The bundling rules in Section 26 of the PSTA are intended to ensure that PST will not be imposed on nontaxable software maintenance services. However, it is often difficult to determine which portion of the contract price is attributable to software updates and maintenance services, and the proportions can change from year to year. In addition, software vendors providing maintenance services may be precluded from using the bundling rules if they only provide software maintenance services together with software updates. These issues prevent the bundling rules from producing the desired outcome, which is that PST should not apply to services to software.
TEI recommends amending the PSTA to add a "substantially-all" test to the bundling rules that would exempt software maintenance agreements from PST if less than 10% of the services performed under the agreement relate to minor fixes to software that will be incorporated into a future software update covered by an annual license fee. TEI also recommends amending the PSTA such that the "not ordinarily available for sale" and "not ordinarily provided separate" rules contained in paragraph 26(4)(b) of the PSTA will not apply to software, thus eliminating the competitive advantage for software service providers that do not sell or license software.
8. Reusable Containers--Used in Multiple Jurisdictions
Returnable recyclable packaging containers (RRPs), including but not limited to, pallets, reels, barrels, drums, cylinders, skids, and boxes, are used by many businesses for internal shipments and/or shipments to customers. The use of RRPs makes excellent commercial and environmental sense: packaging is minimized, costs are reduced, and the product is protected from shipping damage.
RRPs are often filled, loaded, and shipped to other jurisdictions. The location and movement of a particular RRP is typically not tracked due to the substantial administrative cost. Instead, ownership of the RPP is identified using a company logo and/or company name in large print on the RPP so it can be returned to a filling point.
Section 101 of the PSTA imposes PST on the purchase or import of an RRP into British Columbia. There are no provisions in the PSTA that contemplate the use of RRPs in multiple jurisdictions. In contrast, Division 7 of the PSTA includes a series of provisions for multi-jurisdictional vehicles to ensure the PST is only payable based on their use in British Columbia. In order for British Columbia-based businesses with operations and customers in multiple jurisdictions to remain competitive, PST on RRPs should be calculated based on the portion of use in British Columbia, similar to how PST is calculated on multi-jurisdictional vehicles.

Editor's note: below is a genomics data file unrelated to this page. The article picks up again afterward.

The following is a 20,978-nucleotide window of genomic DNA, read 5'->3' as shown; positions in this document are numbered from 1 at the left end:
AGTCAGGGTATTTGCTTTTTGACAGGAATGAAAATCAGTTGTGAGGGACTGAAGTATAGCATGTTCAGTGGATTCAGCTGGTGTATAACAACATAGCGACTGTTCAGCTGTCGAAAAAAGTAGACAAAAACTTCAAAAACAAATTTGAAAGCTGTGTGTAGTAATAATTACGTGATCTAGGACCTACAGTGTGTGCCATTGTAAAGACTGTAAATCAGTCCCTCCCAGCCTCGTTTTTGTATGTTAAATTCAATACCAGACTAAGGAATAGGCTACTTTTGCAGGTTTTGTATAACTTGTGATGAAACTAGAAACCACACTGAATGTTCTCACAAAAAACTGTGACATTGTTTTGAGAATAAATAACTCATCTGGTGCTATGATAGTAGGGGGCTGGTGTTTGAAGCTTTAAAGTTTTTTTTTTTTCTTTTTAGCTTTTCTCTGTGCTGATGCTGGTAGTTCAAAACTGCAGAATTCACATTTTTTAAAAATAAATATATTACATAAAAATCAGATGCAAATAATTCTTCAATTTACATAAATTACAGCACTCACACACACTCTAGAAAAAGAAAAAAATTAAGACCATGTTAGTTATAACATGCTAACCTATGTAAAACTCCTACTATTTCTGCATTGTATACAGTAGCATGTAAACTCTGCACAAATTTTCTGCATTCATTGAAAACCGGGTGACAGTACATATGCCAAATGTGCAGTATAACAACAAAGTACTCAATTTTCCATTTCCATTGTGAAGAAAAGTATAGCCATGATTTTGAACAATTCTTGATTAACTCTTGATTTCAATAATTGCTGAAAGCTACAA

TEI recommends amending the PSTA to impose PST upon the proportional use of RRPs in British Columbia. TEI would be pleased to provide access to industry professionals with knowledge and experience to develop a formula to accurately estimate the use of RRPs in British Columbia for this purpose.
TEI welcomes the opportunity to meet with Ministry staff to discuss these comments and other issues relating to the PSTA, MFTA, and CTA to ensure that the system operates in a practical, effective, and efficient manner for the benefit of the Ministry and the business community.
TEI's comments were prepared under the aegis of TEI's Canadian Commodity Tax Committee, whose chair is Richard Taylor and whose legal staff liaison is Pilar Mata. Should you have questions about our recommendations, please call Mr. Taylor at 416.935.2568 (or email@example.com. com) or Lynn Moen, TEI's Vice President for Canadian Affairs, at 403.750.2278 (or firstname.lastname@example.org).
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|Title Annotation:||TECHNICAL SUBMISSIONS|
|Date:||Jan 1, 2016|